LEIGH: Because during the time it has been in effect, the budget deficit has actually gotten worse. The Government said it was going to reduce the deficit, but when it came to office the deficit was $30 billion. For next year it is projected to be $37 billion. The debt blowout amounts to an extra $5000 of debt for every Australian under a Government that railed against a “budget emergency”.

ELLIOT: My question is will you keep the Deficit Repair Levy on people in the top income tax bracket?

LEIGH: We will. We believe it is not appropriate at the moment, with the budget deficit having blown out, to give a $17,000 tax cut to somebody with a million dollars of income.

ELLIOT: But it's not a tax cut. This was a temporary tax surcharge that was introduced, it was never a normal part of the tax system.

LEIGH: The effect of removing it Tom would make someone on a million-dollar income $17,000 better off.

ELLIOT: So if the budget ever got back to balance, would you scrap it then?

LEIGH: Certainly we’d look at it down the line, but our view is it is appropriate for the time being; that it is not appropriate to be taking money away from ordinary families. This budget takes, for example, thousands of dollars away from families on average earnings with a couple of kids in school. We don't think that's the right priority for Australia. Even if you weren't concerned with equity, Tom, you should be concerned about the growth effects of this, because the Government is ripping a billion dollars out of infrastructure which we know underpins growth; taking money out of schools which we know is vital for laying the platform for strong and growing economy, and instead giving $17,000 to people on million-dollar incomes.

ELLIOT: Can I just give you a bit of advice from the financial planning industry? Very few taxpayers are paying that income tax surcharge. I know it plays wells to politics to say "let's tax the rich and give the money to the poor". One of the reasons I know that the Government is scrapping it, is it doesn't actually work. Now, there are loopholes you can drive a truck through to avoid paying it, I know some of them. So, all I would say to you don;t think by keeping it you will get a whole lot of extra money because you actually won't, and that's something the Government has already learnt.

LEIGH: Tax enforcement is absolutely vital, but I can certainly say as someone who does pay that levy, those of us should continue to pay it. Parliamentarians would each be better off to the tune of thousands of dollars a year if that levy were scrapped. But I don't think it is right that I should get a tax cut and that somebody who is on an average earnings gets nothing.

ELLIOT: But it's not a tax cut because it was a temporary levy. It wasn't like a permanent increase in the tax rate, it was a temporary... anyway, I don't want to bang on about it too much. All I'm saying is the reason it doesn't raise money is it's very easily avoided.

Alright, now another thing that the Government wants to do is cut the company tax rate for small companies, companies with a turnover less than a couple of million dollars a year. Would you support or reject that?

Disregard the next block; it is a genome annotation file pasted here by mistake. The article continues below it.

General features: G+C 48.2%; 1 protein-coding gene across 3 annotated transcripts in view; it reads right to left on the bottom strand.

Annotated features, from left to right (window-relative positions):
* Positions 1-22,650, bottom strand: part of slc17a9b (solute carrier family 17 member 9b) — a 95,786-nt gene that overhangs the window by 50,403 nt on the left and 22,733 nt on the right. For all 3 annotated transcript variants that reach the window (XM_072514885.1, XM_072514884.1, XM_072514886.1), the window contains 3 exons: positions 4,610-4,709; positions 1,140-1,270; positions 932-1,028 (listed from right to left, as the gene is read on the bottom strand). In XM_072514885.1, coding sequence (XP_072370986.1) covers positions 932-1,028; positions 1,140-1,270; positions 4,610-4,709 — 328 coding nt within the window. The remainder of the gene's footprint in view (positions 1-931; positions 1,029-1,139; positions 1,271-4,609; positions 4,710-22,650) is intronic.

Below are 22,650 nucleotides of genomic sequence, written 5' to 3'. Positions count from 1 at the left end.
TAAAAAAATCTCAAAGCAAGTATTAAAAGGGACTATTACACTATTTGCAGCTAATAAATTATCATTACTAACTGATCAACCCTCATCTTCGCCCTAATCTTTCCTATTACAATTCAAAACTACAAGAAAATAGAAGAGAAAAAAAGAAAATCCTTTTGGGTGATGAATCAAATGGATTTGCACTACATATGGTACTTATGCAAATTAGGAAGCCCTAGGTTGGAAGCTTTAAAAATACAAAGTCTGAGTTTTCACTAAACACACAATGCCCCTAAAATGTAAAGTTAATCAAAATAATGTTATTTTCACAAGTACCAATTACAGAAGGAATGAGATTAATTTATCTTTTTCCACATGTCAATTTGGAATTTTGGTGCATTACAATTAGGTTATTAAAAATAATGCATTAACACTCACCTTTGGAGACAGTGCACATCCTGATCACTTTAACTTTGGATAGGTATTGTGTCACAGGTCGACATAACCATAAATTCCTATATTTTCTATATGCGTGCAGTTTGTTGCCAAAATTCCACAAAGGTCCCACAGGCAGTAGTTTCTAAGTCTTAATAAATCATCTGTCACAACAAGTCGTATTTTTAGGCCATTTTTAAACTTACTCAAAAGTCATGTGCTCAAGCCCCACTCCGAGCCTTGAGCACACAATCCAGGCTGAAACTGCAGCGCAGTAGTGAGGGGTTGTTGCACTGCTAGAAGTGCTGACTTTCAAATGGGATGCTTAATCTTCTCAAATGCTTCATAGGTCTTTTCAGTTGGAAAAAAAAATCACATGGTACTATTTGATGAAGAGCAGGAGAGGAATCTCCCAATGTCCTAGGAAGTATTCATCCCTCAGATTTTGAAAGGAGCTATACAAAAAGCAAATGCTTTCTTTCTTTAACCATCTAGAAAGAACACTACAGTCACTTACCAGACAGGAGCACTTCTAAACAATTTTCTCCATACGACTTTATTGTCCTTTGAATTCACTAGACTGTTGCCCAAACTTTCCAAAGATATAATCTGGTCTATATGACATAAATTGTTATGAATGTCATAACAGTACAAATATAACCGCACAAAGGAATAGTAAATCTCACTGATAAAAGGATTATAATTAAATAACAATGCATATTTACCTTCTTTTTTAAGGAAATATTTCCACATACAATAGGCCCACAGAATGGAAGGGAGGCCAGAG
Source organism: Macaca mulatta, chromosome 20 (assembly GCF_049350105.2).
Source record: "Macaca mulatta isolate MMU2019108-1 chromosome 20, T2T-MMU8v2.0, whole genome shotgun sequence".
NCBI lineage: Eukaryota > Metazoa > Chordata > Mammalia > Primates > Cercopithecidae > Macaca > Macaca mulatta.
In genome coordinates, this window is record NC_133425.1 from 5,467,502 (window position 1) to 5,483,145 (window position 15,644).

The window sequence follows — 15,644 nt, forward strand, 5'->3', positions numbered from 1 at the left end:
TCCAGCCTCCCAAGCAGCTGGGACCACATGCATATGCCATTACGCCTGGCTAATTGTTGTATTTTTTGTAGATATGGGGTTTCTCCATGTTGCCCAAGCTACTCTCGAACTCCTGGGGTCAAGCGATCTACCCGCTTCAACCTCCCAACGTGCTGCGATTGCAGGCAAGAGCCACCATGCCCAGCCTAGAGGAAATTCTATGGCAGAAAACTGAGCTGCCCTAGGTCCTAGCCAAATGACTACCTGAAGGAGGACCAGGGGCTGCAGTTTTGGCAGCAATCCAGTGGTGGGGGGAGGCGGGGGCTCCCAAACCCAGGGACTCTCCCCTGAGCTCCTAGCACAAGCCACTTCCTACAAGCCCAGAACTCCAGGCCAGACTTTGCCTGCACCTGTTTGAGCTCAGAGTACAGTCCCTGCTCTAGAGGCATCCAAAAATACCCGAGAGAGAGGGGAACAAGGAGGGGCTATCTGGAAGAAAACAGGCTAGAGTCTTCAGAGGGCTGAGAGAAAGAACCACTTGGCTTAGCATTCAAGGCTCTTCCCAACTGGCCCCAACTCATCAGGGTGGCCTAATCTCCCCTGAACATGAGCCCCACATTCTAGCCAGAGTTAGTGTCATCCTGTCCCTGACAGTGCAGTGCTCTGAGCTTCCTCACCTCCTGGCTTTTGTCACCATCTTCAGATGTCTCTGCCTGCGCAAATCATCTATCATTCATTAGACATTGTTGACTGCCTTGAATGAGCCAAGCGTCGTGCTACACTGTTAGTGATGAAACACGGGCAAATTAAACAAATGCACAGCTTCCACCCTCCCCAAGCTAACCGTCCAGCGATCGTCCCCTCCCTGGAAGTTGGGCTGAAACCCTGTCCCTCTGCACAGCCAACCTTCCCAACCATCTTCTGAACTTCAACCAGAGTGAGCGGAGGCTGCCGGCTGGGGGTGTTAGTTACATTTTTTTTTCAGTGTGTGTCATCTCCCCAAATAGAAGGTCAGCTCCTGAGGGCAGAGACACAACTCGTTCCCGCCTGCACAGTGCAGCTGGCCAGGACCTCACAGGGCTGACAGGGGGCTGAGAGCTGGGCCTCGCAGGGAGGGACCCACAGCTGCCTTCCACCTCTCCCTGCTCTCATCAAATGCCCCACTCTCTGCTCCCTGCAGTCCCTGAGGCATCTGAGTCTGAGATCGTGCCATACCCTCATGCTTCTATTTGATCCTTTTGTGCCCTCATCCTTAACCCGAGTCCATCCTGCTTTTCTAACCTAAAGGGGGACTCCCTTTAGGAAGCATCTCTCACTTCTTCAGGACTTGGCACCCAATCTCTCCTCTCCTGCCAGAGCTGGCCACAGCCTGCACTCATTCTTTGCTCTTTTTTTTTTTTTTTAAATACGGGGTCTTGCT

LEIGH: Yes, we're in favour of tax cuts for small companies. In fact, Bill laid that idea out in last year's budget reply. What we don't support is a tax cut for the largest companies in the land secured by redefining billion-dollar businesses as small business.

ELLIOT: Okay, so small businesses tax cuts okay. I'm only get this out of the newspaper, but I'm told that you were going to scrap the Government's marriage equality plebiscite - is that because you would just do it without a plebiscite?

LEIGH: We believe that parliamentarians should do our job, Tom. We face a whole range of issues every day on which we have to make tough choices. Marriage equality is simply one of them. Malcolm Turnbull argued against the marriage equality plebiscite before he became Prime Minister. The only reason he signed onto it is in order to appease the hard right of his party. The fact is the hard right of his party say they won't even abide by the marriage equality plebiscite, so it's hard to see the point of it if people like Cory Bernardi and Kevin Andrews are going to vote no regardless of what the plebiscite comes back with.

ELLIOT: Final question, we've got an election in almost precisely two months. Why should we vote for you?

LEIGH: Because Bill Shorten would be a Prime Minister who will put regular Australians first. He is somebody who will prioritise battlers over billionaires; somebody who understands a great government needs to be investing in infrastructure. He's committed to investing in the Melbourne Metro, to making sure that Victorian schools - all of them - have the resources they need. And that Victorian kids have the chance to attend university if they have got the wherewithal to get there and have access to a vocational training system that isn't broken but actually delivers the skills a growing Australia needs.

ELLIOT: Andrew Leigh, thank you for your time.

LEIGH: Thank you, Tom.